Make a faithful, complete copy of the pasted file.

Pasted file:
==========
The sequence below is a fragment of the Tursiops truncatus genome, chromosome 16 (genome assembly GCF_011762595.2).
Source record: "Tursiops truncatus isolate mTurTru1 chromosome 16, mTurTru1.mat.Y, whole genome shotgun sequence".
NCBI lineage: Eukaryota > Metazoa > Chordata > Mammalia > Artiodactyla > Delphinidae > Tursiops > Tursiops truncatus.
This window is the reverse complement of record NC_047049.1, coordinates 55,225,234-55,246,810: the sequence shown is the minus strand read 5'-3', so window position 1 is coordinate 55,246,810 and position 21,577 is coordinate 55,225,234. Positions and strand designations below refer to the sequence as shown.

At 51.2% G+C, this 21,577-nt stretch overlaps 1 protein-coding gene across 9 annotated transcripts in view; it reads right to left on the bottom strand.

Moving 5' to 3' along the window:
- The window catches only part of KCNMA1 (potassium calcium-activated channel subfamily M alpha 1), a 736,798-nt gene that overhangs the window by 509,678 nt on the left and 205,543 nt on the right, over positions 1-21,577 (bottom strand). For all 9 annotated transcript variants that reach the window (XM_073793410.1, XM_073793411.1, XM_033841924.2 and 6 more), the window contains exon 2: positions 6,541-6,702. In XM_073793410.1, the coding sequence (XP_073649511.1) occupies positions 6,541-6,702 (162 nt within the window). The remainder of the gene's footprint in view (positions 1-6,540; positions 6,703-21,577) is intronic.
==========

The sequence below is a fragment of the Tursiops truncatus genome, chromosome 16 (genome assembly GCF_011762595.2).
Source record: "Tursiops truncatus isolate mTurTru1 chromosome 16, mTurTru1.mat.Y, whole genome shotgun sequence".
NCBI lineage: Eukaryota > Metazoa > Chordata > Mammalia > Artiodactyla > Delphinidae > Tursiops > Tursiops truncatus.
This window is the reverse complement of record NC_047049.1, coordinates 55,225,234-55,246,810: the sequence shown is the minus strand read 5'-3', so window position 1 is coordinate 55,246,810 and position 21,577 is coordinate 55,225,234. Positions and strand designations below refer to the sequence as shown.

At 51.2% G+C, this 21,577-nt stretch overlaps 1 protein-coding gene across 9 annotated transcripts in view; it reads right to left on the bottom strand.

Moving 5' to 3' along the window:
- The window catches only part of KCNMA1 (potassium calcium-activated channel subfamily M alpha 1), a 736,798-nt gene that overhangs the window by 509,678 nt on the left and 205,543 nt on the right, over positions 1-21,577 (bottom strand). For all 9 annotated transcript variants that reach the window (XM_073793410.1, XM_073793411.1, XM_033841924.2 and 6 more), the window contains exon 2: positions 6,541-6,702. In XM_073793410.1, the coding sequence (XP_073649511.1) occupies positions 6,541-6,702 (162 nt within the window). The remainder of the gene's footprint in view (positions 1-6,540; positions 6,703-21,577) is intronic.